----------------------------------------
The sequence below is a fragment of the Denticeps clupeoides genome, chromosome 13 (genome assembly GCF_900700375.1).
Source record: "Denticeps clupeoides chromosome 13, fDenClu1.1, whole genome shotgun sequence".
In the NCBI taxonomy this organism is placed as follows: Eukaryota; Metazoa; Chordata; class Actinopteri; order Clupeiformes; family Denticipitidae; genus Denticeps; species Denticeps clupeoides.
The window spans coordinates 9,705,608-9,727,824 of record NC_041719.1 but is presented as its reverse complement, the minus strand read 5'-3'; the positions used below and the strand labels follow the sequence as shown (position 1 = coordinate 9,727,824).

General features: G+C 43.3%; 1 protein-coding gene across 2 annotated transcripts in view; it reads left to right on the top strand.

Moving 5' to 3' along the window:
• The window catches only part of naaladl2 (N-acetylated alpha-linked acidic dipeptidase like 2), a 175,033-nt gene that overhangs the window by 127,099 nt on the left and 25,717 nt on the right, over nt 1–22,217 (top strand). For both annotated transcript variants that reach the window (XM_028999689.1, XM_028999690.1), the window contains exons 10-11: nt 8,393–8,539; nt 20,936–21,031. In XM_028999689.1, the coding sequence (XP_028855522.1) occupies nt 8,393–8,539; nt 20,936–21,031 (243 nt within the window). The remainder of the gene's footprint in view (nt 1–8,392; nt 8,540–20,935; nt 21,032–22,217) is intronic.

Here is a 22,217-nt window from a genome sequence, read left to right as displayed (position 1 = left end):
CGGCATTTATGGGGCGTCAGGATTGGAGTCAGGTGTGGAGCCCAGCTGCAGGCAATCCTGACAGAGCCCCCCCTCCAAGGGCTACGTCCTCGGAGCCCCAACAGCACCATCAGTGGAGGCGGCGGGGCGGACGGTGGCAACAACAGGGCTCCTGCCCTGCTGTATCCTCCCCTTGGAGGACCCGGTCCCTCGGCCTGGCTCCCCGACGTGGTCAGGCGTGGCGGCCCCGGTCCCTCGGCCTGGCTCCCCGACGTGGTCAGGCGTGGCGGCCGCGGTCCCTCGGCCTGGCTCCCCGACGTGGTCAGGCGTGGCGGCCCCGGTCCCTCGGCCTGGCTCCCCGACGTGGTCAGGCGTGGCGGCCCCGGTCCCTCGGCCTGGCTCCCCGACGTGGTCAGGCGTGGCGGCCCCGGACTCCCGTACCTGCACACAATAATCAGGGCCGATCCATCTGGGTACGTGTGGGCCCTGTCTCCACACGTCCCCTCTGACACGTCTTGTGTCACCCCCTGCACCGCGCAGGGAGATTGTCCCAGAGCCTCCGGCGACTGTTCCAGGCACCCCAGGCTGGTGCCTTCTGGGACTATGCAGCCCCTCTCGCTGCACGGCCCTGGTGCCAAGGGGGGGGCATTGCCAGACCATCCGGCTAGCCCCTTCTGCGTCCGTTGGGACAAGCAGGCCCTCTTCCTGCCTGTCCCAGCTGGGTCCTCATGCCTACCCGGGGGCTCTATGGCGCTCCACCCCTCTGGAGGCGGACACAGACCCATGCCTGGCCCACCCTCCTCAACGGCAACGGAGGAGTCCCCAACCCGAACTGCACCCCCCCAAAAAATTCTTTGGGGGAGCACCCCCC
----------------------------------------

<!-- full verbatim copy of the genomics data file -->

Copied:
The sequence below is a fragment of the Denticeps clupeoides genome, chromosome 13 (genome assembly GCF_900700375.1).
Source record: "Denticeps clupeoides chromosome 13, fDenClu1.1, whole genome shotgun sequence".
In the NCBI taxonomy this organism is placed as follows: Eukaryota; Metazoa; Chordata; class Actinopteri; order Clupeiformes; family Denticipitidae; genus Denticeps; species Denticeps clupeoides.
The window spans coordinates 9,705,608-9,727,824 of record NC_041719.1 but is presented as its reverse complement, the minus strand read 5'-3'; the positions used below and the strand labels follow the sequence as shown (position 1 = coordinate 9,727,824).

General features: G+C 43.3%; 1 protein-coding gene across 2 annotated transcripts in view; it reads left to right on the top strand.

Moving 5' to 3' along the window:
• The window catches only part of naaladl2 (N-acetylated alpha-linked acidic dipeptidase like 2), a 175,033-nt gene that overhangs the window by 127,099 nt on the left and 25,717 nt on the right, over nt 1–22,217 (top strand). For both annotated transcript variants that reach the window (XM_028999689.1, XM_028999690.1), the window contains exons 10-11: nt 8,393–8,539; nt 20,936–21,031. In XM_028999689.1, the coding sequence (XP_028855522.1) occupies nt 8,393–8,539; nt 20,936–21,031 (243 nt within the window). The remainder of the gene's footprint in view (nt 1–8,392; nt 8,540–20,935; nt 21,032–22,217) is intronic.

Here is a 22,217-nt window from a genome sequence, read left to right as displayed (position 1 = left end):
CGGCATTTATGGGGCGTCAGGATTGGAGTCAGGTGTGGAGCCCAGCTGCAGGCAATCCTGACAGAGCCCCCCCTCCAAGGGCTACGTCCTCGGAGCCCCAACAGCACCATCAGTGGAGGCGGCGGGGCGGACGGTGGCAACAACAGGGCTCCTGCCCTGCTGTATCCTCCCCTTGGAGGACCCGGTCCCTCGGCCTGGCTCCCCGACGTGGTCAGGCGTGGCGGCCCCGGTCCCTCGGCCTGGCTCCCCGACGTGGTCAGGCGTGGCGGCCGCGGTCCCTCGGCCTGGCTCCCCGACGTGGTCAGGCGTGGCGGCCCCGGTCCCTCGGCCTGGCTCCCCGACGTGGTCAGGCGTGGCGGCCCCGGTCCCTCGGCCTGGCTCCCCGACGTGGTCAGGCGTGGCGGCCCCGGACTCCCGTACCTGCACACAATAATCAGGGCCGATCCATCTGGGTACGTGTGGGCCCTGTCTCCACACGTCCCCTCTGACACGTCTTGTGTCACCCCCTGCACCGCGCAGGGAGATTGTCCCAGAGCCTCCGGCGACTGTTCCAGGCACCCCAGGCTGGTGCCTTCTGGGACTATGCAGCCCCTCTCGCTGCACGGCCCTGGTGCCAAGGGGGGGGCATTGCCAGACCATCCGGCTAGCCCCTTCTGCGTCCGTTGGGACAAGCAGGCCCTCTTCCTGCCTGTCCCAGCTGGGTCCTCATGCCTACCCGGGGGCTCTATGGCGCTCCACCCCTCTGGAGGCGGACACAGACCCATGCCTGGCCCACCCTCCTCAACGGCAACGGAGGAGTCCCCAACCCGAACTGCACCCCCCCAAAAAATTCTTTGGGGGAGCACCCCCC